Like Lowther, Finnerty was invited to join in with the expedition by Sir Home Popham. He was an Irish-born journalist working for the Morning Chronicle, and Popham (who had plenty of connections with newspapers) persuaded him to come with the expedition to report home on it. His role would nowadays be described as “war correspondent”. Although the Chronicle was an opposition paper, Popham probably hoped Finnerty would report neutrally.
Finnerty’s background was colourful. He had been tried and imprisoned for seditious libel in Ireland in the 1790s, and he had met Popham while taking down the shorthand transcription of Popham’s court martial in 1806. He was not the kind of man the government wanted anywhere near Walcheren, and efforts were made to stop him going out. Finnerty somehow managed to sneak through, and landed with Popham at the end of July 1809. He spent most of his time in Veere, but had contacts in Flushing, Middelburg and other places, including Colonel D’Arcy, the engineer in charge of the siege of Flushing until 8 August.
Eventually, of course, he was tracked down. In mid-August the naval Commander in Chief, Sir Richard Strachan, personally informed Finnerty that Lord Castlereagh had issued strict orders that the journalist should be found and ejected from the island. Finnerty was duly returned home “in a Revenue cutter … to please Lord Castlereagh … at the public expense”.
A few months after he returned home, Finnerty got his own back by publishing a long article in the Chronicle in which he lambasted Castlereagh and accused him of personal malice and cruelty during his time as Chief Secretary in Ireland in the 1790s. The result was that Castlereagh had Finnerty arrested for libel, and Finnerty spent a further eighteen months in prison. If he needed any more coverage after this, Shelley wrote a poem in his defence.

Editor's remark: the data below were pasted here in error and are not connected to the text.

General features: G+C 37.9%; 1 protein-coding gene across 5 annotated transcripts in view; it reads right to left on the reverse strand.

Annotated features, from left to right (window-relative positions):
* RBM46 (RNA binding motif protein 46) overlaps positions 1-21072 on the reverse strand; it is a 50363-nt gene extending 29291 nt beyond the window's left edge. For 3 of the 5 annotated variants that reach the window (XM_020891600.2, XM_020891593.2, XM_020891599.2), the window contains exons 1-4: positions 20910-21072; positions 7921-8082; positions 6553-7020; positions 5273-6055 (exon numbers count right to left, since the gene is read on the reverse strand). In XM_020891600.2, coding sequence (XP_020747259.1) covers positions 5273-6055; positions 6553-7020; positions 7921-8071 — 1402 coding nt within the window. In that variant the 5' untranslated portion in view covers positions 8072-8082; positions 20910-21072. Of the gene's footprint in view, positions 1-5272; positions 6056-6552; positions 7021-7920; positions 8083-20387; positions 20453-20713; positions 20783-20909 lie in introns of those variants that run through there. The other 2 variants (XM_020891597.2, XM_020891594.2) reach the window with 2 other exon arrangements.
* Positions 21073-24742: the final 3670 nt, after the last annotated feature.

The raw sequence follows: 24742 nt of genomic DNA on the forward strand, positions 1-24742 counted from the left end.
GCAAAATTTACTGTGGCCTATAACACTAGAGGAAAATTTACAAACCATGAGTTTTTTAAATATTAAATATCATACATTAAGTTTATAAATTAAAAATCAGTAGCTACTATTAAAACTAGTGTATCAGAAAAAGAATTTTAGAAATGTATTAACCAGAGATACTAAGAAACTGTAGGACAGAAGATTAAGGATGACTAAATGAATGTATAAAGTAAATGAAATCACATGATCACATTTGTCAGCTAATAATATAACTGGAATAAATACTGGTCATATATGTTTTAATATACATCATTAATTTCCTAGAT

Finnerty was not the only “war correspondent” on Walcheren, but his reputation and libel trial made him easily the most notorious. It would be fascinating to trace his colleagues.
 Lord Lowther to Lord Lonsdale, [July 1809], Cumbria Record Office Lonsdale MSS DLONS/L1/2/70
 Lord Lowther to Lord Lonsdale, 2 August 1809, Cumbria Record Office Lonsdale MSS DLONS/L1/2/70
 Lowther’s diary, 8, 9 August 1809, Cumbria Record Office Lonsdale MSS DLONS/L2/12
 Lord Lowther to Lord Lonsdale, 10 November 1809, Cumbria Record Office Lonsdale MSS DLONS/L1/2/70
 Memoirs of the political and literary life of Robert Plumer Ward I, 276
 Chatham to Spencer Perceval, 6 November 1809, Cambridge University Library Perceval MSS Add.8713/VII/B/4
 Memoirs of the political and literary life of Robert Plumer Ward I, 293
 Annual Register 51 (1809), 223
 Ivon Asquith, “James Perry and the Morning Chronicle, 1790-1821″ (PhD, University of London, 1973) p. 241 n 3
 Elias Duran de Porras, “Peter Finnerty, an ancestor of modern war correspondents” Textual and Visual Media 7 (2014) 41-62, 46, 53
 “Lord Castlereagh and Mr Finnerty”, Morning Chronicle 23 January 1810